Rams fan accused of putting 49ers fan in coma claims self-defense

The man arrested in connection with a violent attack outside SoFi Stadium during the NFC title game on Jan. 30 insists he was acting in self-defense, according to his attorney Ambrosio Rodriguez.

The alleged altercation left a San Francisco 49ers fan Daniel Luna in a coma.

Bryan Cifuentes-Rossell, 33, a resident of Los Angeles, is out on $30,000 bail and charged with one felony count of assault by means to produce great bodily injury.

"He's a regular person," Rodriguez says. "Someone like you and me who got himself tickets to the [NFC Championship Game] was very excited to the Rams and then this happened. This was not someone who was looking for trouble. He was literally just trying to protect himself and his friends or family from someone who was a threat."


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Citing attorney-client privilege, Rodriguez would detail Cifuentes-Rossell’s version of what happened, but referenced comments made by Inglewood Mayor James T. Butts Jr., who viewed surveillance video of the fight.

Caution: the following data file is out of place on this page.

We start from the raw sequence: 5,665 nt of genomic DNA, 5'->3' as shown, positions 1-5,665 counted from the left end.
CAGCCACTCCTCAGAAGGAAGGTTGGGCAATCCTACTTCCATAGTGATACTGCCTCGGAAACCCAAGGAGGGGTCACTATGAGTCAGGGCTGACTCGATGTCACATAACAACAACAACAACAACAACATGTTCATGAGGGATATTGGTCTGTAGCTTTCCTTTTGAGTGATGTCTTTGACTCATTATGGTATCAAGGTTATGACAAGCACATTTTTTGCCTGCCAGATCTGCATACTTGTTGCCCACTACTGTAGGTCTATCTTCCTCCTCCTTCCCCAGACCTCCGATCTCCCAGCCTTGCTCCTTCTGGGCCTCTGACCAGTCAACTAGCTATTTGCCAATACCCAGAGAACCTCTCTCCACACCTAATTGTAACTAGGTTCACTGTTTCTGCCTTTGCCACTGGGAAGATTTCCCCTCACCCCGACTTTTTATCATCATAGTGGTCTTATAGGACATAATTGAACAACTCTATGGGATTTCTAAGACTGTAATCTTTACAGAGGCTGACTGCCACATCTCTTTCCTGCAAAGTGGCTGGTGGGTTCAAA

In a press conference last week, Mayor Butts said Luna was mingling in a crowd of what appeared to be 49ers fans when he pushed a man wearing a Rams jersey from behind. Butts said when Luna turned to walk away, the man pushed Luna back and punched him in the face. He says Luna to fell to the ground and hit the back of his head.

Rodriguez is critical of the City of Inglewood and Inglewood police for not releasing video of the incident to the public. 

"It’s really unfair for the City of Inglewood to arrest my client and charge him without releasing the video. If they think that this video is enough to arrest him and accuse them of a crime than they should release it. I believe they wanted to make an arrest before the Super Bowl because they want to show to the public that they have the situation handled, and they can handle security at an event as large as the Super Bowl," Rodriguez says.

The attorney goes on to say there should be more security at SoFi Stadium and that it should make changes to its alcohol policy. 

"They’re still serving alcohol at the end of the fourth quarter and alcohol consumption begins early in the morning. I'm surprised we don't have more of these incidents. It's kind of a recipe for disaster – massive alcohol consumption, tempers flare, people say the wrong things. You need a larger security presence, I think that's just common sense."

Cifuentes-Rossell is due to appear in court on August 29. Rodriguez says he’s eager to tell his story in court.

"He's been in seclusion. Having your picture all over the Internet TV and newspaper is a pretty scary thing," Rodriguez said.

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